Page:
FANTASTIC FOUR in CINEMA Part 2: A Doomed DOOM
by Rick Lundeen
In 2005, Fox tried to launch an FF series of movies to go along with their popular X-men franchise. It made total sense, as when you think of the Crown Jewels of Marvel franchise properties, Spider-man was already 2 films in over at SONY and Fox had a few films already out featuring the extremely popular children of the atom. The Fantastic Four would be the next in line for a popular film franchise. Remember, this was 2005. The world at large *kinda* knew the Hulk and Cap but had no clue who Iron Man, Thor, Hawkeye, Nick Fury or Black Widow were. That would change in 2008 with the first Iron man film, but that was yet to come.
I think the biggest thing this FF film had going for it was a young Kevin Fiege, who was a part of the production team. But he wasn’t the boss. That would only come in his next job. But I can’t help but feel he was responsible for everything this film and its sequel got right. Michael Chiklis was a pretty good choice to play Ben Grimm, I suppose we could do worse than Jessica Alba as Sue, Ioan Gruffud would have played Reed a lot better if the writing didn’t make him so wimpy and Chris Evans…well, suffice to say, best representation of the Human Torch ever.
All that being said, creating an FF film can be tricky. The four protagonists have a very different dynamic than any other team, being more of a close knit family of explorers, than they are superheroes who fight crime. When making a film like this, you need some subtle humor and heart, some pulse pounding action, some intense drama and a whole lot of EPIC. Director Tim Story was able to provide the first three elements to varying degrees but totally failed to deliver on the fourth. This disappointment mostly came from the villain’s side of things. In fact, I think we can lay the lions share of the blame on what went wrong with this picture (and the next) on how the producers and director approached Victor Von Doom and the particular threat level he posed.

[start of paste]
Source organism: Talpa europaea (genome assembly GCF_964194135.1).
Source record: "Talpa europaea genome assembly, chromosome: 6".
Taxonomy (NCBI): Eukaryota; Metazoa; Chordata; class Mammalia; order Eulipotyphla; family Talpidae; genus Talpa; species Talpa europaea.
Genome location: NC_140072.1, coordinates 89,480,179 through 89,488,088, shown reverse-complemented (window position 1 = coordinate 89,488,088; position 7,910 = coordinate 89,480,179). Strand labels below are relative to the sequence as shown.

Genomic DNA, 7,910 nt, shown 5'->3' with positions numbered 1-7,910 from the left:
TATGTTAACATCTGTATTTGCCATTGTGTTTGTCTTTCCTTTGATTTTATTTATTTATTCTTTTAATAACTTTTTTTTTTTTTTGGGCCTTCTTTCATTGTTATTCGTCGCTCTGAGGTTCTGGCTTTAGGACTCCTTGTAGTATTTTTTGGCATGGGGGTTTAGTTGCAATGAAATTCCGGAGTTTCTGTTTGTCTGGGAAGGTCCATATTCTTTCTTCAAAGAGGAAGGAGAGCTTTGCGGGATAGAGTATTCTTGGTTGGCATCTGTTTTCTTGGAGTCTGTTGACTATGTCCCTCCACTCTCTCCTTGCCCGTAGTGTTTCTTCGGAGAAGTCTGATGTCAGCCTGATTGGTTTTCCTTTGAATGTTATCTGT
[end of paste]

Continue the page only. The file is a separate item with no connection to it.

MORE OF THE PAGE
Julian MacMahon was hired to play Doom. I suspect that this being Fox, there was some pressure to hire within the Fox and FX family of actors. That might explain Chiklis as well, coming from The Shield, but it’s really the only excuse I can think of for them hiring this no talent hack MacMahon to play Victor. This guy couldn’t even manage a slight European accent. He had not one tenth of the gravitas needed for the role, nor the skill. The producers also gave him powers by having him suffer the same exposure to cosmic rays as the FF. Okay, I get the economical storytelling advantage of introducing everyone at once but everything about this set up was distasteful. Doom usually wouldn’t have powers, instead, he relied on his intellect to construct his amazing armor and weaponry. Here, he’s just a nut with zapping powers. Also, Von Doom and Sue were an item? Reed is indecisive and subservient to Victor because his company took off and he needs the money….eh.
A couple too many things are played for laughs but again, this is a bit of a tightrope. Now, the final confrontation and battle with Doom is pretty good! Reed finally completes his “journey” and decisively calls the shots that take down Doom.
Almost forgot, the extremely beautiful Kerry Washington plays blind sculptress Alicia Masters and she and Chiklis’ Ben make a decent couple. But Chris Evans does steal the show, not only as the Human Torch but as the irrepressible Johnny Storm.
The SFX are good, although this film is often chided for feeling more like a TV movie and I get it, because JUST NOT ENOUGH EPIC. Not every film can be Endgame but you’ve got to dial up the epic when dealing with the Fantastic Four. Bottom line on this entry, 2005’s Fantastic Four: 7/10